This is awful. I had to stop and think for a second how old I was. I originally had written, “The 31-Year-Old Rub ‘n Buff Virgin” as a post title, a nod to a classic comedy, The 40-Year-Old Virgin. But then I paused, thought about it for a hot minute, and was like “I’m thirty-two…THIRTY-TWO?! Right? Maybe not (counts in head)….yup… thirty-two.”
But alas this blog post isn’t about how old I am (or my losing a year of my life along the way and coming to grips with my age) but about the fact that I’ve never used Rub ‘n Buff before until recently. I almost feel like I need to turn in my DIY-er card after that statement. Cutting to the chase, I used said Rub ‘N Buff on a light fixture, it didn’t turn out well, so used Martha Stewart’s gilding paint instead on a pair of new light fixtures for the hallway.
The light fixtures (we picked up two, one for each end of the hallway) hail from the Home Depot. The brushed nickel clearance light fixture scores were around $48 each. I’m not much of a fan of brushed nickel so I planned to paint them.
I decided to give Rub ‘N Buff a try. I’ve always heard such good things about it and wanted to give it a whirl. I picked up a tube of Grecian Gold off Amazon and applied it to the light fixture but I could not get it to stick to the light.
I applied the Rub ‘n Buff as directed and how everyone and their brother does it according to my obsessive-compulsive research before starting the project. But why was it not adhering? Did I do it wrong? Am I not privy to insider information on proper Rub ‘n Buff usage? I finally gave up, sanded off what did stick to the light fixture, and turned to an old standby, Martha Stewart gilding paint. Two coats later, a pair of gorgeously gilded lights.
Note the use of my new craft room and workbench?! I had used the same Martha Stewart gilding paint treatment on a light fixture in our old house and loved it so why not repeat it? I even had enough paint left over in that tiny little pot to paint both of these fixtures. That meant a five-dollar pot of gilding paint covered a total of three light fixtures.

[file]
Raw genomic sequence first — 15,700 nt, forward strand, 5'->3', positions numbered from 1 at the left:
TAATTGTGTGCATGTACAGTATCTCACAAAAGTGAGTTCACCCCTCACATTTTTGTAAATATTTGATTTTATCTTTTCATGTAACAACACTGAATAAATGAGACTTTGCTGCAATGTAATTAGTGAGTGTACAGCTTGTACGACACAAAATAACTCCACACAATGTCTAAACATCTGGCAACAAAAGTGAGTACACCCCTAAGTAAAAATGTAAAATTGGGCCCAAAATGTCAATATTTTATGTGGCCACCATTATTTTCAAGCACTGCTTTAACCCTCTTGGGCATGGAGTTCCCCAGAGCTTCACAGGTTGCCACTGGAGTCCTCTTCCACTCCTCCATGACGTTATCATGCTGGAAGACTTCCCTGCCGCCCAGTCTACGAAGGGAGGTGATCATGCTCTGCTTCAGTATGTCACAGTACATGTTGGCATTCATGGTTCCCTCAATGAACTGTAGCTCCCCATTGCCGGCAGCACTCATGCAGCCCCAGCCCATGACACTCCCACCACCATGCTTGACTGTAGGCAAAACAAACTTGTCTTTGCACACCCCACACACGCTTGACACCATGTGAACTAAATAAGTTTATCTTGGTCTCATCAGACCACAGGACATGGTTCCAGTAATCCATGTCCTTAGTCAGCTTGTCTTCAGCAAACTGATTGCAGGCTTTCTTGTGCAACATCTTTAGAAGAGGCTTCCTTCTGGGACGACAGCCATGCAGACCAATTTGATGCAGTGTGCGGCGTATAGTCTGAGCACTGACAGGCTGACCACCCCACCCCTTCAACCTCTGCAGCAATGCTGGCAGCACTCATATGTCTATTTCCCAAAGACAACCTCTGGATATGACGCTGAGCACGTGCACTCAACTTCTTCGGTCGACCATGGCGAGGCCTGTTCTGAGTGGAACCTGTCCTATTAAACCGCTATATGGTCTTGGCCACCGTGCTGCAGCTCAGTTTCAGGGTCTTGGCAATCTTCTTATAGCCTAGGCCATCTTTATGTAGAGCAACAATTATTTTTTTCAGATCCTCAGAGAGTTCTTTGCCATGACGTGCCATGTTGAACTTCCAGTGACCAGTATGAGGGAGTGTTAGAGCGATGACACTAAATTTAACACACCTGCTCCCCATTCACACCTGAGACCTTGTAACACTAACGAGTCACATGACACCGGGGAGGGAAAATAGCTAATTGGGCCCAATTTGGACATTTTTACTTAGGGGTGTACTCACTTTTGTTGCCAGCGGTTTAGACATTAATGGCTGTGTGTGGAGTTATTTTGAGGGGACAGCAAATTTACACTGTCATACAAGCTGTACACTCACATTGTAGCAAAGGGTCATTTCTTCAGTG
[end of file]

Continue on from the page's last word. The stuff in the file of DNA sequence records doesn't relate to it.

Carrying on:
And now for the before and afters, after installing the lights. The back side of the hallway before:
And the after with the gilded light fixture:
And a before picture looking down the hall to the front of the house before light fixtures (still sporting the original light although we never reattached it post-ceiling painting):
And the after shot:
I am DYING to find some curtains for the front window I just can’t decide what color/direction to go. Although there’s a pair of velvet, deep blue curtains at West Elm that I can’t stop thinking about. And one last aftershot from our bedroom looking into the guest bedroom:
These flush-mount light fixtures turned out better than I thought. As much as I wish we could install more substantially sized lights, the ceilings upstairs of our house are much lower compared to the downstairs so flush mounts it is. And for anyone who has ever sought out stylish, non-boob-style, flush mounts know, it’s not an easy feat. If I can find a few more of these fixtures, I may just pick them up for the bedrooms.